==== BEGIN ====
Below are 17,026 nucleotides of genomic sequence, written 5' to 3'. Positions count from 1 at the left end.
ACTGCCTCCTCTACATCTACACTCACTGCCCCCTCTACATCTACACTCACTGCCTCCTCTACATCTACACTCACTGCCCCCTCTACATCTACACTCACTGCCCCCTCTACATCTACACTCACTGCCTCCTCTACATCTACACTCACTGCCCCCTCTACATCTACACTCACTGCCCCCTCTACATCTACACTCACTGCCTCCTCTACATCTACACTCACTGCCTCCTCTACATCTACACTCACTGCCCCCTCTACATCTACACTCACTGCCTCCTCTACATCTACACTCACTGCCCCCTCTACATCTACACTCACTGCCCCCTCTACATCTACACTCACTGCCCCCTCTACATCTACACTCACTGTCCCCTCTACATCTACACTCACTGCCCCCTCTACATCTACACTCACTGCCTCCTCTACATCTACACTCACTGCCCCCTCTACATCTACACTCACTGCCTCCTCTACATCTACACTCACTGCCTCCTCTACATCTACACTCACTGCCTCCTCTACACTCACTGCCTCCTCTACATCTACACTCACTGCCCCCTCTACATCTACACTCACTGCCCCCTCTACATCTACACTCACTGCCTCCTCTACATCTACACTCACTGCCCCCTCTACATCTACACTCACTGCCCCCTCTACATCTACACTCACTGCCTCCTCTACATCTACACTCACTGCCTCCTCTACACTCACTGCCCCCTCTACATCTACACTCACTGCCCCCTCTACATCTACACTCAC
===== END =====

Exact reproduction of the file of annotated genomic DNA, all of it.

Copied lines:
Below are 17,026 nucleotides of genomic sequence, written 5' to 3'. Positions count from 1 at the left end.
ACTGCCTCCTCTACATCTACACTCACTGCCCCCTCTACATCTACACTCACTGCCTCCTCTACATCTACACTCACTGCCCCCTCTACATCTACACTCACTGCCCCCTCTACATCTACACTCACTGCCTCCTCTACATCTACACTCACTGCCCCCTCTACATCTACACTCACTGCCCCCTCTACATCTACACTCACTGCCTCCTCTACATCTACACTCACTGCCTCCTCTACATCTACACTCACTGCCCCCTCTACATCTACACTCACTGCCTCCTCTACATCTACACTCACTGCCCCCTCTACATCTACACTCACTGCCCCCTCTACATCTACACTCACTGCCCCCTCTACATCTACACTCACTGTCCCCTCTACATCTACACTCACTGCCCCCTCTACATCTACACTCACTGCCTCCTCTACATCTACACTCACTGCCCCCTCTACATCTACACTCACTGCCTCCTCTACATCTACACTCACTGCCTCCTCTACATCTACACTCACTGCCTCCTCTACACTCACTGCCTCCTCTACATCTACACTCACTGCCCCCTCTACATCTACACTCACTGCCCCCTCTACATCTACACTCACTGCCTCCTCTACATCTACACTCACTGCCCCCTCTACATCTACACTCACTGCCCCCTCTACATCTACACTCACTGCCTCCTCTACATCTACACTCACTGCCTCCTCTACACTCACTGCCCCCTCTACATCTACACTCACTGCCCCCTCTACATCTACACTCAC